The navy is the bamboo knit that I showed in my fabric.com haul video… and it sewed up just as nicely as I hoped. Hart’s has similar fabric in a whole bunch of colours, and I’m seriously tempted to order a lot of it!
Back to the pattern. I shortened the bodice about 2″, and put fold-over elastic at the waist seam to keep it snug. The “waist” on both dresses sits just at the bottom of my rib cage, which is quite high – but that’s how I like it! My hips start right under my ribs, so an empire waist is more flattering on me.
(Actually, when I first made the green dress is did a nice little blousey thing at the waist…
…but then for some reason I now forget, I had to resew that seam and lost some of that length. The elastic was too tight, maybe? I’d like to explore that style again on another version though…)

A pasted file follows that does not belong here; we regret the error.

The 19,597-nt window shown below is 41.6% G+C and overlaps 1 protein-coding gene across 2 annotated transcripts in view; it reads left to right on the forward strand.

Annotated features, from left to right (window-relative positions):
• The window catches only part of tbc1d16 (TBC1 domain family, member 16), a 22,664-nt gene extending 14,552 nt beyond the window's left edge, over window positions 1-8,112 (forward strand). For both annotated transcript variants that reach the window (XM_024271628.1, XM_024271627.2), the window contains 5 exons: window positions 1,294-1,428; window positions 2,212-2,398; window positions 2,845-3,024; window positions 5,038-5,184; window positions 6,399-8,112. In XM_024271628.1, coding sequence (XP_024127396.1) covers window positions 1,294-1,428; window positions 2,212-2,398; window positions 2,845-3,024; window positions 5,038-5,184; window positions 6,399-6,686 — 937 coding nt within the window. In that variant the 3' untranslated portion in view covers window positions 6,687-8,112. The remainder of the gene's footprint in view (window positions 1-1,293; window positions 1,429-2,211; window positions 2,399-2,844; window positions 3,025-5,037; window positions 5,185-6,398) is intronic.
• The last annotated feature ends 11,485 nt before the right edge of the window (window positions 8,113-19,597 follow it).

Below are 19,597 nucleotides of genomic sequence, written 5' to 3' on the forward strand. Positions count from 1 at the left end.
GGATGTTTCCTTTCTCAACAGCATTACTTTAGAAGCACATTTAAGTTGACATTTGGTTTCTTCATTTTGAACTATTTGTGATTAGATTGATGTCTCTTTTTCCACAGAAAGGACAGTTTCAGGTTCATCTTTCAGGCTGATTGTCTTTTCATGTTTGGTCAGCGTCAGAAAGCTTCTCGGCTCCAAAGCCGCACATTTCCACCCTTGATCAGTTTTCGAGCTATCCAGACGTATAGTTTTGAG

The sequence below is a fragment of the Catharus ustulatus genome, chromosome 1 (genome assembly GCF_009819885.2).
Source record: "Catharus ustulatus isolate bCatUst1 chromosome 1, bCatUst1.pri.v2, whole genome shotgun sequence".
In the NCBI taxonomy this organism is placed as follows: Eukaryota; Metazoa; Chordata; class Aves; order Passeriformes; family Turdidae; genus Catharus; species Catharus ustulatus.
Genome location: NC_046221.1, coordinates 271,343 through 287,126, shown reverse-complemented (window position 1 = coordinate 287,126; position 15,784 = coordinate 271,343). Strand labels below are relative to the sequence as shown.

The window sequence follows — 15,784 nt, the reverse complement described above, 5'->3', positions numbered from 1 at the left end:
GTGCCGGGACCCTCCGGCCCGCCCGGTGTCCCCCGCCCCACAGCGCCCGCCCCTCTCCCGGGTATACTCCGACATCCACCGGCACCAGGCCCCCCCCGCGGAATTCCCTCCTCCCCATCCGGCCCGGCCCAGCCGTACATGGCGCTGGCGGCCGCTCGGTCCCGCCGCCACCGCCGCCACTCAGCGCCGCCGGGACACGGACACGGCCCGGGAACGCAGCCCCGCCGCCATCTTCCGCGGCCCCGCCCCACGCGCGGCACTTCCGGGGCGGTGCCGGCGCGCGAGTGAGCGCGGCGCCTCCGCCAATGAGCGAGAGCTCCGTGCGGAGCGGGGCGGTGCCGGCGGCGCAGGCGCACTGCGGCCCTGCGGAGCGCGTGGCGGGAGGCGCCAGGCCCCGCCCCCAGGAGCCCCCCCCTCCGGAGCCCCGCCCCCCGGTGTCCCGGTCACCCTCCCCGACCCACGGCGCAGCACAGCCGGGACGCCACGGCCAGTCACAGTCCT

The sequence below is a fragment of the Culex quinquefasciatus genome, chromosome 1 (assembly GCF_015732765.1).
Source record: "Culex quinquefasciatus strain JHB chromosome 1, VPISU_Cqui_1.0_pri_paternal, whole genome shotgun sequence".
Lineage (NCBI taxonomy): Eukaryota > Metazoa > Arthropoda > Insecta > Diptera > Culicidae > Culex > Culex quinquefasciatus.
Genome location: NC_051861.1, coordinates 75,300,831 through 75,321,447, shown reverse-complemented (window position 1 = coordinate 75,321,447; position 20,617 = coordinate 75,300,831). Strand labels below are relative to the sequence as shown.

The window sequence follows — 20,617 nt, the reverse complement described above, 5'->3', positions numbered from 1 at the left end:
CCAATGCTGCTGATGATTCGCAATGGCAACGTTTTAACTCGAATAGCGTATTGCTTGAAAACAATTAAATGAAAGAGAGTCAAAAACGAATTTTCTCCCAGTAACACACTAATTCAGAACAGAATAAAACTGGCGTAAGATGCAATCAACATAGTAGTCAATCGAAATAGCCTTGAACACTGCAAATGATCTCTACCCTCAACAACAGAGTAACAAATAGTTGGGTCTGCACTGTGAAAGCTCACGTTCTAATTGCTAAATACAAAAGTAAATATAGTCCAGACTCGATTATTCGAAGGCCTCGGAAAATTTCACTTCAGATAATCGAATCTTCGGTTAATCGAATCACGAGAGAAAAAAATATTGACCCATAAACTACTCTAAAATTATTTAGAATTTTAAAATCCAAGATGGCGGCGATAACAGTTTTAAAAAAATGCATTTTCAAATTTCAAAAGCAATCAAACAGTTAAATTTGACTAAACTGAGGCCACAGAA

What I like most about the pattern is the wide scoop neck that still manages to cover bra straps. The cap sleeves fit nicely, too. I think I have more ease in the skirt than the design calls for, because I raised the waist, but I like how it turned out.
It’s the perfect basic dress, really. It would look great with a belt (but I hate the thought of wearing a stiff belt when I’m in a stretchy dress), and it’s going to be great for layering and accessorizing. This version, without the sweetheart neckline, is the sort of wardrobe basic that you could wear all the time without people noticing the repeats. Not a show stopper (at least not the way I’ve sewn it), but the sort of dress that gets worn again and again!read more